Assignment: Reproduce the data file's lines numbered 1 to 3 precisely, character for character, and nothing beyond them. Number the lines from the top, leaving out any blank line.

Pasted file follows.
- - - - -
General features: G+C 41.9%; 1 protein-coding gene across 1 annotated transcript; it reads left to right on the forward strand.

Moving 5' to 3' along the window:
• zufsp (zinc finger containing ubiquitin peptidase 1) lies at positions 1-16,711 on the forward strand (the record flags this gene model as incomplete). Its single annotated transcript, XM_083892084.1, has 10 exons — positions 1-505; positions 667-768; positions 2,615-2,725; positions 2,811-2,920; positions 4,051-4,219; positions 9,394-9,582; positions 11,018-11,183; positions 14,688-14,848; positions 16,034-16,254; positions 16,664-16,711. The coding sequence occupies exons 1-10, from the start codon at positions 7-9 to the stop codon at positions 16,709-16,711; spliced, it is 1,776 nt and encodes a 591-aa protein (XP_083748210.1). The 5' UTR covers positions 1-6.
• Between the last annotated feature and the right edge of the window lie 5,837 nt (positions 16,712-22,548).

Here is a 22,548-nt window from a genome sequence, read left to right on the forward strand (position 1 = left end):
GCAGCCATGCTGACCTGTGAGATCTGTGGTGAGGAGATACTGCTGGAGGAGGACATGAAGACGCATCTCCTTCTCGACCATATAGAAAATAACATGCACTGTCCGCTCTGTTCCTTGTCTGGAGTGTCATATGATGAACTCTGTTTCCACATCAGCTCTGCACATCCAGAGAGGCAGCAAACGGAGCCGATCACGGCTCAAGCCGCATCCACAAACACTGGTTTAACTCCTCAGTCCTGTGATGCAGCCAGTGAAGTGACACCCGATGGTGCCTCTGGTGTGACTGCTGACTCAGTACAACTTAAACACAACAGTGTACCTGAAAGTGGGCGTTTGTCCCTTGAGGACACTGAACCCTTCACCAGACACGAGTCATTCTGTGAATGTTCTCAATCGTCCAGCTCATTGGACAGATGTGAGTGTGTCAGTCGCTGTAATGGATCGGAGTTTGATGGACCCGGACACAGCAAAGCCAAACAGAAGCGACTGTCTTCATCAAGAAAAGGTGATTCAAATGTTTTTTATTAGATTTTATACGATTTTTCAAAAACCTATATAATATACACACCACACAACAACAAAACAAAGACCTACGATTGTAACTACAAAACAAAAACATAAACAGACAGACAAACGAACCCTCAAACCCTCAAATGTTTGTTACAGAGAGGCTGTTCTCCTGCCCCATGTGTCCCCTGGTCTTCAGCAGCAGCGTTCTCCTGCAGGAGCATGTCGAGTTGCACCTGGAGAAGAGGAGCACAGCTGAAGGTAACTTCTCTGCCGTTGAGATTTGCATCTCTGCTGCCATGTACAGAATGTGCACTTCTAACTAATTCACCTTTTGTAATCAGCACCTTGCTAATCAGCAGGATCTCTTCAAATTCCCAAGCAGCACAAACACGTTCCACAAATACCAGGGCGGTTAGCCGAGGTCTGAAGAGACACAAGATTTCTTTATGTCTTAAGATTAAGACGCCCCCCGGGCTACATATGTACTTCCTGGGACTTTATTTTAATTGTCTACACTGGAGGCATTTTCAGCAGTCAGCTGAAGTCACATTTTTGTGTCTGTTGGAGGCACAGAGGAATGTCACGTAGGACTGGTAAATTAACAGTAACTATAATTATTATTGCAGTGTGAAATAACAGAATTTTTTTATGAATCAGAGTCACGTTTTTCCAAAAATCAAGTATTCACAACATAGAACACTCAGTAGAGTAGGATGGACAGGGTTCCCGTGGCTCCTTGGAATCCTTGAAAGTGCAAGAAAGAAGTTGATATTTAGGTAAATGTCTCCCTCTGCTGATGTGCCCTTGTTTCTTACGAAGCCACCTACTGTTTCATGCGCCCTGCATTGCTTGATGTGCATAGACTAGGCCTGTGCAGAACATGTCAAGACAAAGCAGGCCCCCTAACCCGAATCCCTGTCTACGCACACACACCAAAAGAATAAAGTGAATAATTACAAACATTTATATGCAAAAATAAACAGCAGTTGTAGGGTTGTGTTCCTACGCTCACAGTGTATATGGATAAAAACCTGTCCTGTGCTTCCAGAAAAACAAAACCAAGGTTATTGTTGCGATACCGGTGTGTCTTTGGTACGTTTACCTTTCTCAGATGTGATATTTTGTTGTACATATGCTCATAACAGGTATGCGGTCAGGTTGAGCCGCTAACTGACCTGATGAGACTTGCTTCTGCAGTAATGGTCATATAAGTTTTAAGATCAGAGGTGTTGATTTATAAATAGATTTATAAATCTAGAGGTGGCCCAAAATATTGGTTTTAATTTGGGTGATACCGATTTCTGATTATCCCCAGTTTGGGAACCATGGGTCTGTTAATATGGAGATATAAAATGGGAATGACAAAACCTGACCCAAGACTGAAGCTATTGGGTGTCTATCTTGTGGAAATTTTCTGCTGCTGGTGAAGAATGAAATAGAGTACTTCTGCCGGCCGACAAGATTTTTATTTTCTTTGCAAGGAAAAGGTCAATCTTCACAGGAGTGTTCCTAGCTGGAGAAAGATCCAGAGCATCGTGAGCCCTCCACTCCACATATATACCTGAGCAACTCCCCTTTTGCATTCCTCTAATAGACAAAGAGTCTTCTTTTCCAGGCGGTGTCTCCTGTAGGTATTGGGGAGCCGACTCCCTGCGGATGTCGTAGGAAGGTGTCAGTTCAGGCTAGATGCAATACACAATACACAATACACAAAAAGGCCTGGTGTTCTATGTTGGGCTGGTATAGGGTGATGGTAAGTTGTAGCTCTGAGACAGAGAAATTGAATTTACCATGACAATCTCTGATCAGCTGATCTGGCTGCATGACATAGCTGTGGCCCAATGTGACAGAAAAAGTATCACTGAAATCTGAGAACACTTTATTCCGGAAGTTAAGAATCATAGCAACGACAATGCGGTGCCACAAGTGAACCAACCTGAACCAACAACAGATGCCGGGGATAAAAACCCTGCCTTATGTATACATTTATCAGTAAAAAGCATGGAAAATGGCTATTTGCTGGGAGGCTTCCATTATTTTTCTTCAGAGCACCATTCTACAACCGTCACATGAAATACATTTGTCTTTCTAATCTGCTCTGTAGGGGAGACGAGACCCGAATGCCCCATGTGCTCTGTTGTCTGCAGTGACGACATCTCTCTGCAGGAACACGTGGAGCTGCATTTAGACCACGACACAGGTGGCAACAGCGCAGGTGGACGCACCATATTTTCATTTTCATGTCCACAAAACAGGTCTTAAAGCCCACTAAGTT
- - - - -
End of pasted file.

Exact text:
General features: G+C 41.9%; 1 protein-coding gene across 1 annotated transcript; it reads left to right on the forward strand.

Moving 5' to 3' along the window:
• zufsp (zinc finger containing ubiquitin peptidase 1) lies at positions 1-16,711 on the forward strand (the record flags this gene model as incomplete). Its single annotated transcript, XM_083892084.1, has 10 exons — positions 1-505; positions 667-768; positions 2,615-2,725; positions 2,811-2,920; positions 4,051-4,219; positions 9,394-9,582; positions 11,018-11,183; positions 14,688-14,848; positions 16,034-16,254; positions 16,664-16,711. The coding sequence occupies exons 1-10, from the start codon at positions 7-9 to the stop codon at positions 16,709-16,711; spliced, it is 1,776 nt and encodes a 591-aa protein (XP_083748210.1). The 5' UTR covers positions 1-6.